3. User and application level policy enforcement: with the preponderance of today’s threats aiming at applications and web use, you’ll need advanced security measures that look for application embedded malware and complex attacks. These types of protections are most effective when they are continuously applied but computationally intensive. Look for solutions that have good performance metrics with advanced security features turned on.

4. Control of devices for data leakage: since our smartphones and tablets are turning into extensions of our laptops and databases, you’ll want to consider continuous protections of the device itself. Centrally managed solutions that ensure data protection, access control, remote location and device wiping can help you mitigate a great many of the risks without impeding use.

Some other considerations as you build out your security strategy are performance and resilience. You’ll have an array of options here for how to ultimately proceed, so you may want to create your “shopping list” or requirements here. Devices providing security and connectivity at your retail or spoke location need to be every bit as high performing and available as the hub or data center aggregation devices to which they connect. You’re looking to handle bandwidth-hungry applications with wire speed and multiples layers of redundancy at the retail or spoke location without the security penalties or “taxes” that a lot of the legacy products used to incur. Better solutions will consolidate routing, switching, access and security features in one device so that implementation at multiple locations remains cost effective.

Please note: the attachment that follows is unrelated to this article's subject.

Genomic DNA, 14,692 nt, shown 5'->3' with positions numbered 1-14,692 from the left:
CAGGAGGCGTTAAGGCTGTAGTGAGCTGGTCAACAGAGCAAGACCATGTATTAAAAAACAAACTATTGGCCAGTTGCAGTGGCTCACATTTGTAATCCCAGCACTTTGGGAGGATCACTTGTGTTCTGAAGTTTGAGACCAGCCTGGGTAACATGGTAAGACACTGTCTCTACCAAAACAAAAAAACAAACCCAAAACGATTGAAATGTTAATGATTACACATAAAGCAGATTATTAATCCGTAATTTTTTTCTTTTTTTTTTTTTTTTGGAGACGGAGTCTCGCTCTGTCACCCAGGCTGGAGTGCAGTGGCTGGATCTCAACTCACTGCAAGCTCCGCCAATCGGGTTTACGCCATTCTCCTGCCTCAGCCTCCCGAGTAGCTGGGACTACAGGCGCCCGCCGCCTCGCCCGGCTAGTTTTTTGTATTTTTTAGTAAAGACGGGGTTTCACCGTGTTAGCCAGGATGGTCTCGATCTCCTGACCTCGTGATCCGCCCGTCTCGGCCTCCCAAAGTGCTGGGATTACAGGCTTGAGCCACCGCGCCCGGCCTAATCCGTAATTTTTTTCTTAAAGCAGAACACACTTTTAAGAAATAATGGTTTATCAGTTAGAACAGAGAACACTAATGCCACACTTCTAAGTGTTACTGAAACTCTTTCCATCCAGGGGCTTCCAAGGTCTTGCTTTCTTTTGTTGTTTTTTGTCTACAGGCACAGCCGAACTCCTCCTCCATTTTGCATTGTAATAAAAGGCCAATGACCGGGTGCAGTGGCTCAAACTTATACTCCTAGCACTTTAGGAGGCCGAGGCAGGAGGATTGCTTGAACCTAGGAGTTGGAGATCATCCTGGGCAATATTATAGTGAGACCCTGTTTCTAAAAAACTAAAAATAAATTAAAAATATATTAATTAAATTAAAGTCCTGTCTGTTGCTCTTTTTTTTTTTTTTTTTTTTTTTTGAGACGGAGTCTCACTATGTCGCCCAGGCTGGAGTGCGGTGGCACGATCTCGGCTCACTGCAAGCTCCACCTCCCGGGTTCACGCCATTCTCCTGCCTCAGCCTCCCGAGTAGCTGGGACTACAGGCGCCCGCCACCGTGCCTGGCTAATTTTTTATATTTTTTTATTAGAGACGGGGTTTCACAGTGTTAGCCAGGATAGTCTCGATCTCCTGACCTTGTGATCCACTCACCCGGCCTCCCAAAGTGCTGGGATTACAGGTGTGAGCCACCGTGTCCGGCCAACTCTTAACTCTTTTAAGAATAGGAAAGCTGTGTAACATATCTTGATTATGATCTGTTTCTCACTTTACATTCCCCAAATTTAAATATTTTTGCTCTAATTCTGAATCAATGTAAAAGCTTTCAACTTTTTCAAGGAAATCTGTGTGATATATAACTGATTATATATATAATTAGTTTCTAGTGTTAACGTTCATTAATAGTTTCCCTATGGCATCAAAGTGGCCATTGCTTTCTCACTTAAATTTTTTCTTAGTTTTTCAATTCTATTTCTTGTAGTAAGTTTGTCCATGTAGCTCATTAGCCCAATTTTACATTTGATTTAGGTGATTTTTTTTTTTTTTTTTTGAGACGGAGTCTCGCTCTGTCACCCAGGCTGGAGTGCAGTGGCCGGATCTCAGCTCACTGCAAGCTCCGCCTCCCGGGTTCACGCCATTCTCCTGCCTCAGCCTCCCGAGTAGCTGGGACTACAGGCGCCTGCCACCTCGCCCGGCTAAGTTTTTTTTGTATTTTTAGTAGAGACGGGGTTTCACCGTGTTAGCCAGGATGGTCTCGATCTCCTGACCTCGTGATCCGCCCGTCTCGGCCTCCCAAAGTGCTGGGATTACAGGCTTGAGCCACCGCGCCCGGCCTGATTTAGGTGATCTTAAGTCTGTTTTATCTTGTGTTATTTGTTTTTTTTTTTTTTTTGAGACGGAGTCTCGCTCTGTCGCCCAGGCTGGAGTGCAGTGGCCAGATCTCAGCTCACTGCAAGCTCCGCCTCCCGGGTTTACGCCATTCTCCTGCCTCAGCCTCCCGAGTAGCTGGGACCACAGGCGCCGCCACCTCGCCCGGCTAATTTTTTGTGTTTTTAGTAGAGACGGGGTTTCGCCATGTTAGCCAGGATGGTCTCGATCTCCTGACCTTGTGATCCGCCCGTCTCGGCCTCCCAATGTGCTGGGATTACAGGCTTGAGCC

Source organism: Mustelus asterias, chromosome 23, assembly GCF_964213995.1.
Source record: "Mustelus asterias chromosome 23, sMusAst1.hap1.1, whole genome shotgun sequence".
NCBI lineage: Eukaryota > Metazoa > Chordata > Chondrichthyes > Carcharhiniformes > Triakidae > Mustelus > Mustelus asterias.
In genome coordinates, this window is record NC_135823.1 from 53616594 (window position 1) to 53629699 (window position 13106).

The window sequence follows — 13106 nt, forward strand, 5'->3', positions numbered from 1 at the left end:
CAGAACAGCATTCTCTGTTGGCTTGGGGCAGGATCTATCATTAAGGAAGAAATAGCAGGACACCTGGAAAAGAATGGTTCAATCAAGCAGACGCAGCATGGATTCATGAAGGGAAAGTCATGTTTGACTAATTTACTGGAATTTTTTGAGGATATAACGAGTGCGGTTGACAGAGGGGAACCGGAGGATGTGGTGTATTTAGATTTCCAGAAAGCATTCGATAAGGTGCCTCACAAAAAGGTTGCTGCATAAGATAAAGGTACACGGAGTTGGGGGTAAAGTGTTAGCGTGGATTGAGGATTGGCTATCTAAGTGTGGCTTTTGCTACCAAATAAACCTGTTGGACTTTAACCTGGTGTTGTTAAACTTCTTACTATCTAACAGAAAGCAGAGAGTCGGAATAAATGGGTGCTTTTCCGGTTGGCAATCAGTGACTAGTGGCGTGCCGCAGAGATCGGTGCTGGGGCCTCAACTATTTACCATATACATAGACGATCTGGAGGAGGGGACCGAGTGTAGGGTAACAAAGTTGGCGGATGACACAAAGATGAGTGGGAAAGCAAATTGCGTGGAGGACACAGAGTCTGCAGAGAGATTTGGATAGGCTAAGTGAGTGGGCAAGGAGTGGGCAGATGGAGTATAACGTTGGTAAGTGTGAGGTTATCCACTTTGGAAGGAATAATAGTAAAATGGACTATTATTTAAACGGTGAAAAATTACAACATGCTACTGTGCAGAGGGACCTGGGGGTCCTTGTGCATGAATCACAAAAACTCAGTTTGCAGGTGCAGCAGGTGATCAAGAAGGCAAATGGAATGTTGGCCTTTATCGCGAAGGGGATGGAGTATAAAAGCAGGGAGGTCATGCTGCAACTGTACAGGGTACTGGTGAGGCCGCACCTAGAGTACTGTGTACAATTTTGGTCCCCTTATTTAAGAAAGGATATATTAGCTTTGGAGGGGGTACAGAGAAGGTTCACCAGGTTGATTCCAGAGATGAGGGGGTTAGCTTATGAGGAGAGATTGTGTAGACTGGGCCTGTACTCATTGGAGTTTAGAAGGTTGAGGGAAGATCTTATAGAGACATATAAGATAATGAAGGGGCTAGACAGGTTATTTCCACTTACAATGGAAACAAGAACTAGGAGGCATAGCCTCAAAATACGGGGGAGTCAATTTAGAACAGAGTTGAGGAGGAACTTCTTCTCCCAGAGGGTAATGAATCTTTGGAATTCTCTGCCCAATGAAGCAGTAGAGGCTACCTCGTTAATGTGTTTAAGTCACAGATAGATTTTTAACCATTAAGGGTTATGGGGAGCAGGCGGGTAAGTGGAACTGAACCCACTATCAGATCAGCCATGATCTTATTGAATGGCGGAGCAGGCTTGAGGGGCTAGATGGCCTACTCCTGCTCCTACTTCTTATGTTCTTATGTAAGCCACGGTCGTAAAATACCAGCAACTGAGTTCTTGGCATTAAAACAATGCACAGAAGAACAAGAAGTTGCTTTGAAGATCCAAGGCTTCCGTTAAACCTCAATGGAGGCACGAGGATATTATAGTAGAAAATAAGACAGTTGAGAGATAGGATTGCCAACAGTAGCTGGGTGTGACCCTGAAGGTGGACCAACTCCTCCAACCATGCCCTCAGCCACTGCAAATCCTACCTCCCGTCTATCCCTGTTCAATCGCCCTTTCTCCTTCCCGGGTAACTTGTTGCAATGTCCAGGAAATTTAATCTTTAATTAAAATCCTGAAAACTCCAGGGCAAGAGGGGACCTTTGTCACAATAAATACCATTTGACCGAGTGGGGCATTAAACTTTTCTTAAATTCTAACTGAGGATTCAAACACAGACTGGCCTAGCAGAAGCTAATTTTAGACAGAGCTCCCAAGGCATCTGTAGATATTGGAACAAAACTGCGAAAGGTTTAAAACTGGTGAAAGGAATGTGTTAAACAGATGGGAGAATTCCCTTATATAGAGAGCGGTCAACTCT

So what is the moral to this installation of this three part firewall series? The BYOD phenomenon is bringing with it tremendous opportunity for employee productivity gains as long as the bad guys looking to exploit it are kept at bay. The best way to protect and manage networks in this environment is with a holistic strategy, one that comprises all device types, connection needs, and application use. Siloed network management isn’t as effective because it creates communications gaps in the definition and application of security policies and results in significantly more complex administration. So, be sure that the access controls that govern your data center also extend to all of your network access points including those we hold in our palms.

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Johnnie Konstantas heads Gigamon’s security solutions marketing and business development. With 20+ years in telecommunications, as well as data and cybersecurity, she has done a little bit of everything spanning engineering, product management and marketing for large firms and fledglings. Most recently, she was the VP of Marketing at Dato, a company pioneering large-scale machine learning. She was also VP Marketing at Altor Networks (acquired by Juniper), an early leader in virtualization security and at Varonis Systems. Past roles have included product management and marketing for Check Point, Neoteris, NetScreen and RedSeal Systems. Johnnie started her career at Motorola, designing and implementing large-scale cellular infrastructure. She holds a B.S. in Electrical Engineering from the University of Maryland.